The Avengers

As we pointed out, Marvel worked a similar strategy this summer. By opening overseas first, Iron Man 3 already had roughly $300M in the bank before reaching the U.S. – where it was guaranteed to succeed.

That “guarantee” of success is another reason why, as films continue to play to a global audience, American crowds (and the money that they bring to the box office) just aren’t as special or unique as they once were thought to be. Bock tells Moviefone, “The truth is, with the emergence of Russia and China and other foreign territories as premium box office markets, the United States is starting to become just another territory on the studios' release schedule. This global strategy is becoming a more common occurrence each year as blockbusters are adapting to a worldwide release pattern instead of one that is U.S.-centric."

In other words, we should probably get used to the fact that superheroes and sci-fi characters we once thought of as exclusively ours now belong to everyone. And when it comes time for major studios to market and distribute these movies to a global marketplace, we’re going to see the films … eventually. But it’s likely going to be after everybody else. As movies like Iron Man 3 and Oblivion proved, we’ll show up when the studio finally opens the movie here. Shane Black’s sequel has banked $298M domestically to date, but a whopping $685M overseas. We just aren’t the powerful movie launch pad we once were.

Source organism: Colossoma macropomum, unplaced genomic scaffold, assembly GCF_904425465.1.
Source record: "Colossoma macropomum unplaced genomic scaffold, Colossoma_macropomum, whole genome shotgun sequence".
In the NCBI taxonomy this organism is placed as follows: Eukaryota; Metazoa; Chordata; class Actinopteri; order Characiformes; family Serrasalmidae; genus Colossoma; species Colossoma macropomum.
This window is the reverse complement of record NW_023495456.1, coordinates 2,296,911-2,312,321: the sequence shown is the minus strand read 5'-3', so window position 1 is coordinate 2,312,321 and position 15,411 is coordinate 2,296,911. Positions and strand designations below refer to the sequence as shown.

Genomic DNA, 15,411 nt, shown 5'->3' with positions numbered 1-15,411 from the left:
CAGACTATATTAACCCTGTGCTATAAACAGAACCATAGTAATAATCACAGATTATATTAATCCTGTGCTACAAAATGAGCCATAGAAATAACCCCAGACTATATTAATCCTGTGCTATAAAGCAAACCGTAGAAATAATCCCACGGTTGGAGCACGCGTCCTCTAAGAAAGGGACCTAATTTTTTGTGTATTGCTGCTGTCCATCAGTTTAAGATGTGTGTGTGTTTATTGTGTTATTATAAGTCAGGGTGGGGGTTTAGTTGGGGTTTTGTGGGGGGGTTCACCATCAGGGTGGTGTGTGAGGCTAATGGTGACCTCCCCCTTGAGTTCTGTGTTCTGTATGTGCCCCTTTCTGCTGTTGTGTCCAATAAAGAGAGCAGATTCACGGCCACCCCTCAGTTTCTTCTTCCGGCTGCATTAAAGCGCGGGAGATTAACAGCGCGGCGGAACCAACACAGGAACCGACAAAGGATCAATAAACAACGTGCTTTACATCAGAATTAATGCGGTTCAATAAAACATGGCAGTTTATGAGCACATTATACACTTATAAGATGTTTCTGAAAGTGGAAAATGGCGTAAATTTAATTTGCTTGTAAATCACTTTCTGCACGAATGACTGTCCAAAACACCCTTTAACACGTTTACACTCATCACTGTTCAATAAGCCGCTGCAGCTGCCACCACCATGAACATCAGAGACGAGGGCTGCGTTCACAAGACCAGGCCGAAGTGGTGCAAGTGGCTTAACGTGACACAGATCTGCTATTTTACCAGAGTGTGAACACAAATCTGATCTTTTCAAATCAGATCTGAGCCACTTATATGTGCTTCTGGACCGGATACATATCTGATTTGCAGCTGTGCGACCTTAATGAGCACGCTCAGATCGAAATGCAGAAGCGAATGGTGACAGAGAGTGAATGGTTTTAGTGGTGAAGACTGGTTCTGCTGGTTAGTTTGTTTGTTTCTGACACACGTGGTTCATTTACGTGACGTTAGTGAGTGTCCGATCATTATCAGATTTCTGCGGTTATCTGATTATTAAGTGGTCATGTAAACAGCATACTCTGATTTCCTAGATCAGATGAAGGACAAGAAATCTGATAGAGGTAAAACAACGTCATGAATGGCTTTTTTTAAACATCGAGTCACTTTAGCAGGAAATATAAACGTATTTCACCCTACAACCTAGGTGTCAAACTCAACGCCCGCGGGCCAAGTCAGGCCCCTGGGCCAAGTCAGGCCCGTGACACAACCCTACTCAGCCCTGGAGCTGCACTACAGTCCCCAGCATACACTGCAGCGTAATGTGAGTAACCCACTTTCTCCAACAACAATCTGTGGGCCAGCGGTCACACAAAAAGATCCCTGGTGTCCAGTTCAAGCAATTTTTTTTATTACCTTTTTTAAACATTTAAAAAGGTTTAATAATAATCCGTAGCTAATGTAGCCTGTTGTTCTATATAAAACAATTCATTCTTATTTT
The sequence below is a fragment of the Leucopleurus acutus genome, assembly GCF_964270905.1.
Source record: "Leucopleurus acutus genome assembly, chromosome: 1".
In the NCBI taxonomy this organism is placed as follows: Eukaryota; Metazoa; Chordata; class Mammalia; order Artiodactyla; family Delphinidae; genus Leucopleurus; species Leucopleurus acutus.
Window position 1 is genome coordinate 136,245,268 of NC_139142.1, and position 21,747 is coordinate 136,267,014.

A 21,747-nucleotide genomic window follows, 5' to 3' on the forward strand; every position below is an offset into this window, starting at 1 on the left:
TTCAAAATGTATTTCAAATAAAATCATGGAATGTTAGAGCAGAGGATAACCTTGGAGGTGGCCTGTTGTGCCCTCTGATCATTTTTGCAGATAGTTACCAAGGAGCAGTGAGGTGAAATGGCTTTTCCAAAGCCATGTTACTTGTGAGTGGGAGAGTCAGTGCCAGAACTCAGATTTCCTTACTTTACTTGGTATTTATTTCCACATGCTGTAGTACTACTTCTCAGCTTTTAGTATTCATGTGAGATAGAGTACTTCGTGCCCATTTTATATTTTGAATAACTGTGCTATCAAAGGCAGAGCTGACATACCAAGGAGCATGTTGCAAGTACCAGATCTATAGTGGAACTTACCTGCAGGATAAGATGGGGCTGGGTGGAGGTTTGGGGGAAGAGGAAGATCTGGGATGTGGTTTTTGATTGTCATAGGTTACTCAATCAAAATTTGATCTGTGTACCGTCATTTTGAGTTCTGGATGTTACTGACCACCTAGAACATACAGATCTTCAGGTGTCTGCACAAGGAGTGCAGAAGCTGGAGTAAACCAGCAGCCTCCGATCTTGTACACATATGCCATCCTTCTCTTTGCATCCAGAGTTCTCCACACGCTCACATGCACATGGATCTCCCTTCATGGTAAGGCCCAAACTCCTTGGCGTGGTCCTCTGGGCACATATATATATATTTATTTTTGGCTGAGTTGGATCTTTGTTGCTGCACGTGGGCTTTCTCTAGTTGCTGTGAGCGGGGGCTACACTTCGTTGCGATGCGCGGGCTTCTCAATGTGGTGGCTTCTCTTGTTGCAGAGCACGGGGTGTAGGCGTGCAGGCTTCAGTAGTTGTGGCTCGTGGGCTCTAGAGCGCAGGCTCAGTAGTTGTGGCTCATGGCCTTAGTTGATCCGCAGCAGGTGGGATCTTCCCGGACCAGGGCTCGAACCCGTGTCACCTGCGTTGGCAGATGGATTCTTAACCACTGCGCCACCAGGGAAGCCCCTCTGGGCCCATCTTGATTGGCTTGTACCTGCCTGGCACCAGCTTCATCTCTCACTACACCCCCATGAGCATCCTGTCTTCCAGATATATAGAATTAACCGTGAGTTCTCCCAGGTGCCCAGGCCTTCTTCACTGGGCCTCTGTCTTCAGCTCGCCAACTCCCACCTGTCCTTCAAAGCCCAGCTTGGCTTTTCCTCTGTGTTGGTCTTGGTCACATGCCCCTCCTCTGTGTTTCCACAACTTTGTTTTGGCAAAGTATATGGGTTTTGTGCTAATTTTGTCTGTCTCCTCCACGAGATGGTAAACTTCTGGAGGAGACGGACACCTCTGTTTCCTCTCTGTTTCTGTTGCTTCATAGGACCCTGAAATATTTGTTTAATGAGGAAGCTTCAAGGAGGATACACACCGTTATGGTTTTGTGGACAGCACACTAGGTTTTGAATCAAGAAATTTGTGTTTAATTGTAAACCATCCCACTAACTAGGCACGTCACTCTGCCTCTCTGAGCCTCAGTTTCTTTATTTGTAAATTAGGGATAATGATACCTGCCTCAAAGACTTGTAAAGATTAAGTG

Does it bother you when big movies open overseas before they come to the U.S.?

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